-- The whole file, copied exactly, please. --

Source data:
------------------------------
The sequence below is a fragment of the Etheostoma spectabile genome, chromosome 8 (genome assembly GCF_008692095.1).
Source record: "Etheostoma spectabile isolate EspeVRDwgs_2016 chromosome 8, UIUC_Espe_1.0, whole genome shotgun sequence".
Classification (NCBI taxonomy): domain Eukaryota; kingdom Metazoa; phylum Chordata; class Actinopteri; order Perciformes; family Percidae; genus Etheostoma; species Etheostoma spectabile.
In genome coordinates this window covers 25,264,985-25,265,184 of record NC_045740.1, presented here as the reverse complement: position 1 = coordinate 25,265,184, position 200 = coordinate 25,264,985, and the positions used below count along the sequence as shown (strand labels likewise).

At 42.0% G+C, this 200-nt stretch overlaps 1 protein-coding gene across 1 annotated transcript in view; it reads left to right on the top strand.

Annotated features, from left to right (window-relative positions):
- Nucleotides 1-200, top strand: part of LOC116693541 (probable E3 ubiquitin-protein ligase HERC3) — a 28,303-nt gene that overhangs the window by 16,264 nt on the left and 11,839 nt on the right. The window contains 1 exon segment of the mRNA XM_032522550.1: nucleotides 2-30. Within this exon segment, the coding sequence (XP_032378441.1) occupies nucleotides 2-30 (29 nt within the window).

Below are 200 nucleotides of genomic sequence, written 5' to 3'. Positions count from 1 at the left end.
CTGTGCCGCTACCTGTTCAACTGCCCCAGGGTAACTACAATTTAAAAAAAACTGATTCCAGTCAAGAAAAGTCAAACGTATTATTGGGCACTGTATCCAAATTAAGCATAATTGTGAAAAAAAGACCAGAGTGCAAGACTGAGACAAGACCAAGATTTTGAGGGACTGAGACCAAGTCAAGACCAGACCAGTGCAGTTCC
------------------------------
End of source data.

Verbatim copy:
The sequence below is a fragment of the Etheostoma spectabile genome, chromosome 8 (genome assembly GCF_008692095.1).
Source record: "Etheostoma spectabile isolate EspeVRDwgs_2016 chromosome 8, UIUC_Espe_1.0, whole genome shotgun sequence".
Classification (NCBI taxonomy): domain Eukaryota; kingdom Metazoa; phylum Chordata; class Actinopteri; order Perciformes; family Percidae; genus Etheostoma; species Etheostoma spectabile.
In genome coordinates this window covers 25,264,985-25,265,184 of record NC_045740.1, presented here as the reverse complement: position 1 = coordinate 25,265,184, position 200 = coordinate 25,264,985, and the positions used below count along the sequence as shown (strand labels likewise).

At 42.0% G+C, this 200-nt stretch overlaps 1 protein-coding gene across 1 annotated transcript in view; it reads left to right on the top strand.

Annotated features, from left to right (window-relative positions):
- Nucleotides 1-200, top strand: part of LOC116693541 (probable E3 ubiquitin-protein ligase HERC3) — a 28,303-nt gene that overhangs the window by 16,264 nt on the left and 11,839 nt on the right. The window contains 1 exon segment of the mRNA XM_032522550.1: nucleotides 2-30. Within this exon segment, the coding sequence (XP_032378441.1) occupies nucleotides 2-30 (29 nt within the window).

Below are 200 nucleotides of genomic sequence, written 5' to 3'. Positions count from 1 at the left end.
CTGTGCCGCTACCTGTTCAACTGCCCCAGGGTAACTACAATTTAAAAAAAACTGATTCCAGTCAAGAAAAGTCAAACGTATTATTGGGCACTGTATCCAAATTAAGCATAATTGTGAAAAAAAGACCAGAGTGCAAGACTGAGACAAGACCAAGATTTTGAGGGACTGAGACCAAGTCAAGACCAGACCAGTGCAGTTCC